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My friendship with BF Skinner


The work of BF Skinner
Marvin Minsky Scientist
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I started to read about theories of learning and the prominent scientist of the greatest reputation was Burrhus F Skinner, Burrhus Fred Skinner – we all called him Fred – who had written a book in the… I don't know, 1930s or '40s about how animals could be trained to learn by giving punishment and reward and… particularly extinction, which is just not rewarding them. Which is more… if you punish an animal for making a response you don’t like, that will quickly make the response disappear, but shortly after you go away it'll… it'll start trying it again and... it turns out that if you extinguish a response you don’t like by punishing an animal, then when you disappear, the animal may act as though he’s learnt to do it even more in the meantime. It’s a phenomenon that Skinner discovered. Maybe it hadn’t been known. So, the way to permanently extinguish a reaction... it’s better simply to ignore it when the animal does it and not give it a reward. Anyway, he discovered a large number of things like that. And of course, earlier scientists like Watson in… in America and Pavlov in Russia had discovered many things like that in… around the turn of the century, 1900. And lots of people had followed Pavlov and done experiments with dogs and rats and things and pigeons, but Skinner was the first person to move this from a sort of anecdotal science to a very systematic science. And so, he had done lots of research with rats and pigeons where they’re in a box, which is completely isolated from the world with no sound and no light except for the stimuli he wanted. And so, he’s doing scientific experiments with very good controls whereas we have a movie of Pavlov training dogs. And it’s just in a big laboratory and there are lots of other dogs in cages around and… it’s not so systematic.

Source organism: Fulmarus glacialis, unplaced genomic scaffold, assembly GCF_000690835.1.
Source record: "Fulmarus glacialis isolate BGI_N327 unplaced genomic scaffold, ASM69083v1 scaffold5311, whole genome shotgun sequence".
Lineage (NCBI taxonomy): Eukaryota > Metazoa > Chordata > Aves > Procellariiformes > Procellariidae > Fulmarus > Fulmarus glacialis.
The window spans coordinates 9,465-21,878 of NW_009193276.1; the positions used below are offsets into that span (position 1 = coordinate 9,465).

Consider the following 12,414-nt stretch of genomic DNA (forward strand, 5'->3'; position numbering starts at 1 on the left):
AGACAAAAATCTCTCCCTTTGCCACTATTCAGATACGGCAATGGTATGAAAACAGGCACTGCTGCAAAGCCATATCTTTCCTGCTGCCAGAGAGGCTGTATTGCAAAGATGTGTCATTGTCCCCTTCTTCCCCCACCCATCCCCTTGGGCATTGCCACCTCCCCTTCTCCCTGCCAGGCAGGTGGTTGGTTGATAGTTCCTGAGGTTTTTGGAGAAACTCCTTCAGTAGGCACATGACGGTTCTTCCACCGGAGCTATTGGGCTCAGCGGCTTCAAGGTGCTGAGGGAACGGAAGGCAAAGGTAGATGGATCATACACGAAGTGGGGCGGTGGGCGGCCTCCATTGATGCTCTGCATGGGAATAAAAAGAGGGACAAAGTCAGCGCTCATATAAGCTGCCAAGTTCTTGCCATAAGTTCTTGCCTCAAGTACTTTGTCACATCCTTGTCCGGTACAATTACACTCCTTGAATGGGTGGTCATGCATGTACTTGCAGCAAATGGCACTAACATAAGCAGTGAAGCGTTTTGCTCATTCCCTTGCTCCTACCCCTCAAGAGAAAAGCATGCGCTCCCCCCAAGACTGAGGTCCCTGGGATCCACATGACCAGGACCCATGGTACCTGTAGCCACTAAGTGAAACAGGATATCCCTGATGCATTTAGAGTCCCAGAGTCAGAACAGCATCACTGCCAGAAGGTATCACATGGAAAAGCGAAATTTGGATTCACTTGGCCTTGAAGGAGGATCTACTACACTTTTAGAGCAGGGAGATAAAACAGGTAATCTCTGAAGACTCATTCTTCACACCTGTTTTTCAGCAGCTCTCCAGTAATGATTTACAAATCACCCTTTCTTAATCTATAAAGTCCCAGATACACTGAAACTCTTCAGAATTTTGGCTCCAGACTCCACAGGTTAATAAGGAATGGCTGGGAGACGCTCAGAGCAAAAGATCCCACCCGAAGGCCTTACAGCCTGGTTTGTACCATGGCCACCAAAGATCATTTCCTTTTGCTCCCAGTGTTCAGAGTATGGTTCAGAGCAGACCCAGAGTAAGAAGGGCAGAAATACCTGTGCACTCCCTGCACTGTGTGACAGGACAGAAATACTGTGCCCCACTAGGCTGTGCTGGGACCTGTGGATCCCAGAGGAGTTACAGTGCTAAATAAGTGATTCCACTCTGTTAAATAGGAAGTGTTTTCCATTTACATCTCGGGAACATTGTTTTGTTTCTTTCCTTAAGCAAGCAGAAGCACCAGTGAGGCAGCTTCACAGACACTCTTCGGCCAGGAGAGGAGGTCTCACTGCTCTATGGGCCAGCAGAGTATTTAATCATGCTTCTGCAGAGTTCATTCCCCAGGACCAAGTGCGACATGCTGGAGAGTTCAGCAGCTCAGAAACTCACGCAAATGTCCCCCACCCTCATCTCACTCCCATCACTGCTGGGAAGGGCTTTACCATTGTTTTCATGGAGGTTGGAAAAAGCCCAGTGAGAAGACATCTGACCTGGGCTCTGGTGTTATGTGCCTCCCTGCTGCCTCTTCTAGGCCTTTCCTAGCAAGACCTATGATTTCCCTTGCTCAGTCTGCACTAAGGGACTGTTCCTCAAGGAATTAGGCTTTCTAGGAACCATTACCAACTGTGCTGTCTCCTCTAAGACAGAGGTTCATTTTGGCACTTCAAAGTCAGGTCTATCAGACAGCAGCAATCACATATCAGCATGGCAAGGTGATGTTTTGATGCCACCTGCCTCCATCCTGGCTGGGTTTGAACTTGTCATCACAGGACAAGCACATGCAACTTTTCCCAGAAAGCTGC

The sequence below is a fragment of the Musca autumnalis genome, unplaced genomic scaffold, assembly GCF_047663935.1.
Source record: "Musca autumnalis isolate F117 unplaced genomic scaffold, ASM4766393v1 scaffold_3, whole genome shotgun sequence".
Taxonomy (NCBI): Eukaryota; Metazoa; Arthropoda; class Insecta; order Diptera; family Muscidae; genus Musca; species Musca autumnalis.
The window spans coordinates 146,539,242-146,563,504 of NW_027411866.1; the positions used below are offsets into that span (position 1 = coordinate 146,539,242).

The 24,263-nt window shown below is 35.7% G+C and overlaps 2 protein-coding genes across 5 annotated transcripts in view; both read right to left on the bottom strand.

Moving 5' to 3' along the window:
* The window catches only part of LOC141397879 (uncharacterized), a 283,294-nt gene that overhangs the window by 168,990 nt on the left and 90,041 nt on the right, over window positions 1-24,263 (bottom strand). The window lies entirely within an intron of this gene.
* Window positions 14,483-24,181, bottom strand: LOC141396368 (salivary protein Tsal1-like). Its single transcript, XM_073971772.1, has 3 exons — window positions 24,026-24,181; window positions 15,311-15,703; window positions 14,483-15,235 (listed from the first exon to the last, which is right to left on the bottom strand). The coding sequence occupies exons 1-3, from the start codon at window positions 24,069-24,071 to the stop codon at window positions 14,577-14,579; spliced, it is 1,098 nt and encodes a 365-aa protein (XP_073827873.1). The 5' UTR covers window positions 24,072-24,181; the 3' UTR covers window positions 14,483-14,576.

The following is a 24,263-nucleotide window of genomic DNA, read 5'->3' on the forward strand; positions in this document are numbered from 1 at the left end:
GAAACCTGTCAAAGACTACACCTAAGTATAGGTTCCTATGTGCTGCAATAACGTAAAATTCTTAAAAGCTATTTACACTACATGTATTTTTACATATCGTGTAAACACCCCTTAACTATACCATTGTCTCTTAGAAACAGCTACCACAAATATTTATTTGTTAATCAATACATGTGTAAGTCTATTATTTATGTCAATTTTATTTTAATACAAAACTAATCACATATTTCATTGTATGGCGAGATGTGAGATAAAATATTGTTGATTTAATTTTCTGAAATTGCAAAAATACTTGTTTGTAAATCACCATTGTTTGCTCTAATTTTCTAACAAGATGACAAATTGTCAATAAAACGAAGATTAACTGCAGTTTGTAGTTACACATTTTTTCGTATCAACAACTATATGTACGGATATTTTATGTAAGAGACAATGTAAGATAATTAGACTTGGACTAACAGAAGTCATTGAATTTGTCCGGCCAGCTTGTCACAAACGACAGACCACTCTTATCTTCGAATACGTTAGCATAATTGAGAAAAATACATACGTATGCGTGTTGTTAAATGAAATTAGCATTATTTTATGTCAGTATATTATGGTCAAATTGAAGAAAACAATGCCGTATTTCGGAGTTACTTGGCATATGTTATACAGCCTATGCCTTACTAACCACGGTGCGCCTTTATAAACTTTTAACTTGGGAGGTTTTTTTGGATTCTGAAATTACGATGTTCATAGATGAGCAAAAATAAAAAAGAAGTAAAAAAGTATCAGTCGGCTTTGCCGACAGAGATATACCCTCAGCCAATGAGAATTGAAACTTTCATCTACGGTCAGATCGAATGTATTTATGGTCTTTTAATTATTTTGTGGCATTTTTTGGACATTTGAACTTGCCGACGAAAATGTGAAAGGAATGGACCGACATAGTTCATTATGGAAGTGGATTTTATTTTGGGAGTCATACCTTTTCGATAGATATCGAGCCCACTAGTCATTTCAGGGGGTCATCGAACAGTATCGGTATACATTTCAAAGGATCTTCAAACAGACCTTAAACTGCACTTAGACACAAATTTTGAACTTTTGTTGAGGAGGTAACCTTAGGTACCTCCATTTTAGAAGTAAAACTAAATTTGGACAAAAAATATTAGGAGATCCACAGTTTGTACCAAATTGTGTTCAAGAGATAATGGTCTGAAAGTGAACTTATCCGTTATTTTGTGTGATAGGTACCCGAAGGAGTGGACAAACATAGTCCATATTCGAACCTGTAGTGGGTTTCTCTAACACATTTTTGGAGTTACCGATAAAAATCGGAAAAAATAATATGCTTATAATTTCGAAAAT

Marvin Minsky (1927-2016) was one of the pioneers of the field of Artificial Intelligence, founding the MIT AI lab in 1970. He also made many contributions to the fields of mathematics, cognitive psychology, robotics, optics and computational linguistics. Since the 1950s, he had been attempting to define and explain human cognition, the ideas of which can be found in his two books, The Emotion Machine and The Society of Mind. His many inventions include the first confocal scanning microscope, the first neural network simulator (SNARC) and the first LOGO 'turtle'.

Listeners: Christopher Sykes

Christopher Sykes is a London-based television producer and director who has made a number of documentary films for BBC TV, Channel 4 and PBS.

Tags: The Behavior of Organisms, BF Skinner, Ivan Pavlov, John B Watson

Duration: 2 minutes, 23 seconds

Date story recorded: 29-31 Jan 2011

Date story went live: 13 May 2011